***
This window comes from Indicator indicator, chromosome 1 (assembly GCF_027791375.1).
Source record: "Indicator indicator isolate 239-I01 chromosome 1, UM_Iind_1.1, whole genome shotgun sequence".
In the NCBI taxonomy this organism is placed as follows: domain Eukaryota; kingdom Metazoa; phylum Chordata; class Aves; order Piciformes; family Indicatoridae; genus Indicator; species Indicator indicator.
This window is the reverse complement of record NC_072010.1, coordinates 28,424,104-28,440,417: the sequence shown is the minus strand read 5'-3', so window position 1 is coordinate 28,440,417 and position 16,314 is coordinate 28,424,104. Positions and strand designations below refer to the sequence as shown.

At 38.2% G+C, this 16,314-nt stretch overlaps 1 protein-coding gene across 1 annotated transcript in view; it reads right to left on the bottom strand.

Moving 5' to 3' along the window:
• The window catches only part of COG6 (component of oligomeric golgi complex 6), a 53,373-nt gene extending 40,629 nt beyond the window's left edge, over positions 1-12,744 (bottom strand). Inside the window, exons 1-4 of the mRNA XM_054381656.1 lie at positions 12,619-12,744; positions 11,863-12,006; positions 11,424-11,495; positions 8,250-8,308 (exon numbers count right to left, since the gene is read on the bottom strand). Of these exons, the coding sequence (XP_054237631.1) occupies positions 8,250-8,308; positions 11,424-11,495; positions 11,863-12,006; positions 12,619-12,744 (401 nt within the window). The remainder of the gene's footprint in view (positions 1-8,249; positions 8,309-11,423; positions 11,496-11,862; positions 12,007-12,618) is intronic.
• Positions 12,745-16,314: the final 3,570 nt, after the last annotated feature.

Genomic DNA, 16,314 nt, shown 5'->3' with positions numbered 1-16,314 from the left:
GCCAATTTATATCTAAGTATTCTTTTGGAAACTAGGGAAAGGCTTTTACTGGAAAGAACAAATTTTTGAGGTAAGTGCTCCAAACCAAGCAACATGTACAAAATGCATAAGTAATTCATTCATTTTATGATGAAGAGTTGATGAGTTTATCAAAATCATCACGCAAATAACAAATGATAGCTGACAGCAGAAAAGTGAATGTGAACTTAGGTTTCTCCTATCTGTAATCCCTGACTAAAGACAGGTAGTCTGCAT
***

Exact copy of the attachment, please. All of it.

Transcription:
This window comes from Indicator indicator, chromosome 1 (assembly GCF_027791375.1).
Source record: "Indicator indicator isolate 239-I01 chromosome 1, UM_Iind_1.1, whole genome shotgun sequence".
In the NCBI taxonomy this organism is placed as follows: domain Eukaryota; kingdom Metazoa; phylum Chordata; class Aves; order Piciformes; family Indicatoridae; genus Indicator; species Indicator indicator.
This window is the reverse complement of record NC_072010.1, coordinates 28,424,104-28,440,417: the sequence shown is the minus strand read 5'-3', so window position 1 is coordinate 28,440,417 and position 16,314 is coordinate 28,424,104. Positions and strand designations below refer to the sequence as shown.

At 38.2% G+C, this 16,314-nt stretch overlaps 1 protein-coding gene across 1 annotated transcript in view; it reads right to left on the bottom strand.

Moving 5' to 3' along the window:
• The window catches only part of COG6 (component of oligomeric golgi complex 6), a 53,373-nt gene extending 40,629 nt beyond the window's left edge, over positions 1-12,744 (bottom strand). Inside the window, exons 1-4 of the mRNA XM_054381656.1 lie at positions 12,619-12,744; positions 11,863-12,006; positions 11,424-11,495; positions 8,250-8,308 (exon numbers count right to left, since the gene is read on the bottom strand). Of these exons, the coding sequence (XP_054237631.1) occupies positions 8,250-8,308; positions 11,424-11,495; positions 11,863-12,006; positions 12,619-12,744 (401 nt within the window). The remainder of the gene's footprint in view (positions 1-8,249; positions 8,309-11,423; positions 11,496-11,862; positions 12,007-12,618) is intronic.
• Positions 12,745-16,314: the final 3,570 nt, after the last annotated feature.

Genomic DNA, 16,314 nt, shown 5'->3' with positions numbered 1-16,314 from the left:
GCCAATTTATATCTAAGTATTCTTTTGGAAACTAGGGAAAGGCTTTTACTGGAAAGAACAAATTTTTGAGGTAAGTGCTCCAAACCAAGCAACATGTACAAAATGCATAAGTAATTCATTCATTTTATGATGAAGAGTTGATGAGTTTATCAAAATCATCACGCAAATAACAAATGATAGCTGACAGCAGAAAAGTGAATGTGAACTTAGGTTTCTCCTATCTGTAATCCCTGACTAAAGACAGGTAGTCTGCAT